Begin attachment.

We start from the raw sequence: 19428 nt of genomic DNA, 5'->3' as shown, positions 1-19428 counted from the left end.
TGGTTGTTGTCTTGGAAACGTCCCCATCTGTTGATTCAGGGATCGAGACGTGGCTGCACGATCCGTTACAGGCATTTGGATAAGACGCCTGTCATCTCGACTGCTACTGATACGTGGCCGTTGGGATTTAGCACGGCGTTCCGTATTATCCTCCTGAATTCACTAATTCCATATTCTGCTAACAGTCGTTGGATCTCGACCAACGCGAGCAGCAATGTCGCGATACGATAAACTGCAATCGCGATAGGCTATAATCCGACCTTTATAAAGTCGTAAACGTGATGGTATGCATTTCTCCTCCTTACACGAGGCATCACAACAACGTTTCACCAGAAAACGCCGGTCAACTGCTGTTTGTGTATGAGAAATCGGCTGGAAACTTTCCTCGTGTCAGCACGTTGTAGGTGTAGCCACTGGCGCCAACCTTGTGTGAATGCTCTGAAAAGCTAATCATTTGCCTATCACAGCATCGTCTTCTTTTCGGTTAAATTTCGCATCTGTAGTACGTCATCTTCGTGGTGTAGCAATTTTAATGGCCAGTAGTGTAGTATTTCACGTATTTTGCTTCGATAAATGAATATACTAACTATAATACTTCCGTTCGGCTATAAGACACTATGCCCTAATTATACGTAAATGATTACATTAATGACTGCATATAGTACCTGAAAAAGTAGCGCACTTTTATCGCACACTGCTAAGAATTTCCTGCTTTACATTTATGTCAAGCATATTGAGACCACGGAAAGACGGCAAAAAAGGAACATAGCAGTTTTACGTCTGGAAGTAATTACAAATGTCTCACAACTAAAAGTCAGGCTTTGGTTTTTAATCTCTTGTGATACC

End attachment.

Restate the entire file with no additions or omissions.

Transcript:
We start from the raw sequence: 19428 nt of genomic DNA, 5'->3' as shown, positions 1-19428 counted from the left end.
TGGTTGTTGTCTTGGAAACGTCCCCATCTGTTGATTCAGGGATCGAGACGTGGCTGCACGATCCGTTACAGGCATTTGGATAAGACGCCTGTCATCTCGACTGCTACTGATACGTGGCCGTTGGGATTTAGCACGGCGTTCCGTATTATCCTCCTGAATTCACTAATTCCATATTCTGCTAACAGTCGTTGGATCTCGACCAACGCGAGCAGCAATGTCGCGATACGATAAACTGCAATCGCGATAGGCTATAATCCGACCTTTATAAAGTCGTAAACGTGATGGTATGCATTTCTCCTCCTTACACGAGGCATCACAACAACGTTTCACCAGAAAACGCCGGTCAACTGCTGTTTGTGTATGAGAAATCGGCTGGAAACTTTCCTCGTGTCAGCACGTTGTAGGTGTAGCCACTGGCGCCAACCTTGTGTGAATGCTCTGAAAAGCTAATCATTTGCCTATCACAGCATCGTCTTCTTTTCGGTTAAATTTCGCATCTGTAGTACGTCATCTTCGTGGTGTAGCAATTTTAATGGCCAGTAGTGTAGTATTTCACGTATTTTGCTTCGATAAATGAATATACTAACTATAATACTTCCGTTCGGCTATAAGACACTATGCCCTAATTATACGTAAATGATTACATTAATGACTGCATATAGTACCTGAAAAAGTAGCGCACTTTTATCGCACACTGCTAAGAATTTCCTGCTTTACATTTATGTCAAGCATATTGAGACCACGGAAAGACGGCAAAAAAGGAACATAGCAGTTTTACGTCTGGAAGTAATTACAAATGTCTCACAACTAAAAGTCAGGCTTTGGTTTTTAATCTCTTGTGATACC